So asked a recent client of mine when we were (yet again) talking about how to reach millennials.
When marketers talk about reaching millennials, they are talking about reaching people born between 1982 and 2000. In the USA, this group represents more than one-quarter of the population (or 83.1 million) and is larger than the baby boomer group of 75.4 million . Collectively, millennials in the USA spend $200 billion each year.
Our fascination with millennials is not so much with... well, millennials, but with what they represent. At a quarter of the population, this group is certainly too large to ignore. Since millennials currently represent those aged 14-32, I suggest we split the group in two:
1. Younger millennials (ages 14-24) - I will call this group "The Apprentices"
o Most of this group is still pursuing an education. Those aged 14-18 are probably in high school and 75% of those aged 18 - 24 are in college.
o Because this group is mostly still in school, the group is likely to rely on other sources of funds such as parents and student loans. Younger millennials are also likely to work full or part time but will not earn a lot of money.
o Younger millennials buy products for themselves. This group will use brands to reveal their own identity.
o This group also pays attention to what their parents buy and so brand preferences for later purchase decisions will also be formed. This is why I call them Apprentices.
2. Older millennials (ages 25-32) - I will call this group "The Freshly Minted Grown Ups":
o By the time this group has reached 25, half of the 75% who entered college will have graduated. Many will have had their first child - the average age for first time mothers is 26 but this rises to 30 for college-educated women ; married (average age 27 for women and 29 for men (although 49% of all those aged 25-34 have never married ). Older millennials haven't quite purchased their own home as the average age of a first time homebuyer is 33 .
o The data gets a bit patchy here - median incomes for those with a college education is $45,500 (vs. $28,000 - $30,000 without a college education); and 1/3 of college graduates return to live at home. But a defining characteristic is that older millennials strive for financial independence from their parents.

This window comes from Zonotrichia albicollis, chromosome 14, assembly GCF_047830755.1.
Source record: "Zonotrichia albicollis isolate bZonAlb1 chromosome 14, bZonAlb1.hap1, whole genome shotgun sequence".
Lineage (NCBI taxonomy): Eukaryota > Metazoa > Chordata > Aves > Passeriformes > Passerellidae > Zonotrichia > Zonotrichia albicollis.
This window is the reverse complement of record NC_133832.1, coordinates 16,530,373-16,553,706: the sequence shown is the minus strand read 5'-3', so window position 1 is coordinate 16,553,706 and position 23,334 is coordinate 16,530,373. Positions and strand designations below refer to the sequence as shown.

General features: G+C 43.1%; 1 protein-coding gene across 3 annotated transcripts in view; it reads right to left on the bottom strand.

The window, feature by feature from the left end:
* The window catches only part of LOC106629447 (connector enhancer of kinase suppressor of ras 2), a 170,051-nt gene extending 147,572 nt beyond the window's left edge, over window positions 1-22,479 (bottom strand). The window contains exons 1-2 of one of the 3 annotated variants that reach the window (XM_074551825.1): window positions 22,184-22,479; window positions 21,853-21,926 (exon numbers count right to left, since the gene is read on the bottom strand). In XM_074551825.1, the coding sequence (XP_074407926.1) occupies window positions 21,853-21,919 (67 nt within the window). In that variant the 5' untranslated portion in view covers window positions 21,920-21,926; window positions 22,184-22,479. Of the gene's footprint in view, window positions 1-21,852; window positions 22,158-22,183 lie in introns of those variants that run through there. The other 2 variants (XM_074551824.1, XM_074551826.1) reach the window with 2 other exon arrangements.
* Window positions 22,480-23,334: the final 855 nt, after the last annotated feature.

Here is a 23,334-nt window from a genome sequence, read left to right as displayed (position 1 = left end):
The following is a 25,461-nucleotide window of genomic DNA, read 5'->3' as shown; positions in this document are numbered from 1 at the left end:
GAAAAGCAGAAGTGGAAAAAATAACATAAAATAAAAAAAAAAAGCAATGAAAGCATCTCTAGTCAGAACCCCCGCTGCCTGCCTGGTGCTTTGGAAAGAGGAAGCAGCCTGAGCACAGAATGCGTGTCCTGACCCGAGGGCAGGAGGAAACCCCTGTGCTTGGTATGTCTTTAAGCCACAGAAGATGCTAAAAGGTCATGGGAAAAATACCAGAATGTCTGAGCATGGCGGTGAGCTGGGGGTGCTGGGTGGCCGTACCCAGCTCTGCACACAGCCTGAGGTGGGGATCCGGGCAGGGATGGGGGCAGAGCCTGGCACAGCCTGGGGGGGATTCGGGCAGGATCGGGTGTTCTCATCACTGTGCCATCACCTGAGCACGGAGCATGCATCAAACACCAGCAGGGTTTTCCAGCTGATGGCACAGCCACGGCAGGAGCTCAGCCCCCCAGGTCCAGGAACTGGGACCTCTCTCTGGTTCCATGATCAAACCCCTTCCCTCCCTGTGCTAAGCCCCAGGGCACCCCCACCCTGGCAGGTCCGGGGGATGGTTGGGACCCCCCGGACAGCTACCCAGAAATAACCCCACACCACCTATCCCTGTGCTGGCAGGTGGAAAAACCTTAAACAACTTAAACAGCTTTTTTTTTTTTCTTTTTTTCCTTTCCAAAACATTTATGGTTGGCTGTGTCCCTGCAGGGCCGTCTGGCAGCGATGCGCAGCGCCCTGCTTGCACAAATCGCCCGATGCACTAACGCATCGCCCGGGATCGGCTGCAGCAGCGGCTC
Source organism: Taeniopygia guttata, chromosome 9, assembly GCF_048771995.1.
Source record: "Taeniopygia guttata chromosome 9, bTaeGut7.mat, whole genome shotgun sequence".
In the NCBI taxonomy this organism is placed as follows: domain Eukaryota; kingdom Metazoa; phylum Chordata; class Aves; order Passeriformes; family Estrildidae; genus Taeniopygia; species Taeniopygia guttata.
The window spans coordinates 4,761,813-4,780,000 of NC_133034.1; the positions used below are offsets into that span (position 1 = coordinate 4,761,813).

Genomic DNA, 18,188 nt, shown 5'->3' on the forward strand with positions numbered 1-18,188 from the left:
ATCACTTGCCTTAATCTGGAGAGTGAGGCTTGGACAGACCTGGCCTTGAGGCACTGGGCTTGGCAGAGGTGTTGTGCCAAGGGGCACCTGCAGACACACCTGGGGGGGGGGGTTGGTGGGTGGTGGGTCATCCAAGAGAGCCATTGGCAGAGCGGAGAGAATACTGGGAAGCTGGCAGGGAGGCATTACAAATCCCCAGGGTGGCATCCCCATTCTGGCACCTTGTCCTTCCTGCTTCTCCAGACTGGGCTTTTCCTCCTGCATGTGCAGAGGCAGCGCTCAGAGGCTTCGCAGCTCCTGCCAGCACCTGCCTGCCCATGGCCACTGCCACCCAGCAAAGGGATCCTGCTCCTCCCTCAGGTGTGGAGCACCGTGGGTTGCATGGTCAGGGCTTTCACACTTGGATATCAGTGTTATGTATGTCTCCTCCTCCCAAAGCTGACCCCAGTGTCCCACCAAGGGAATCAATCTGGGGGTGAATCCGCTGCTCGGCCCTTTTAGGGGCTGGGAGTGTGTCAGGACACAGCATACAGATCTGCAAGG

o Older millennials make their own brand choices across a wide range of product categories from products for themselves (fashion and accessories, health and beauty, entertainment, etc.), to products with others (weddings, setting up a home), to products for others (babies and partners). This is why I refer to this group as the freshly minted grown ups - they have finally graduated to adulthood.
Therefore, the first reason to pay attention to millennials, especially older millennials, is that this group is interacting with a large number of product categories from cars to financial services to furniture and appliances to wedding planning to baby items to entertainment to clothing and personal services. Older millennials are finally making their own brand choices - brand choices that are free from parental influence. The brands that help older millennials transition into contemporary adulthood will be the brands that older millennials likely stay loyal to for years to come. There are not that many other age groups that interact with so many product categories.
A second reason to pay attention to millennials is that they replace aging customers who need to be replaced if the organization intends on surviving.
A third reason to pay attention to millennials is that most Chief Marketing Officers (CMOs) are not millennials themselves. Even if CMOs have children or nieces and nephews who are millennials, millennials can feel a bit mysterious. To understand millennials means to stay current with: (1) cultural and social trends, (2) brand messages that matter to millennials, (3) brands that celebrate the fact that millennials are making an independent choice and not choosing a brand because their parents purchased the brand, and (4) technology and how this changes the customer experience and provides new ways to engage with and reach customers.
Will we still target millennials when they are 75? YES if we are interested in products for seniors but NO if we are interested in a group of consumers who are forming lasting relationships with brands from organizations that want to remain contemporary to our freshly minted grown ups. Maybe we should stop referring to the 25-32s as millennials and instead call them marketers' butterflies - a group of engaged and active consumers who have finally emerged from the pupae that have protected them for so long.
Our next butterflies will be younger millennials - i.e., our current apprentices, and this group will followed by Generation Z. My point: a sustainable organization needs to pay attention to a pipeline of consumers, what matters to them, and how to connect with them.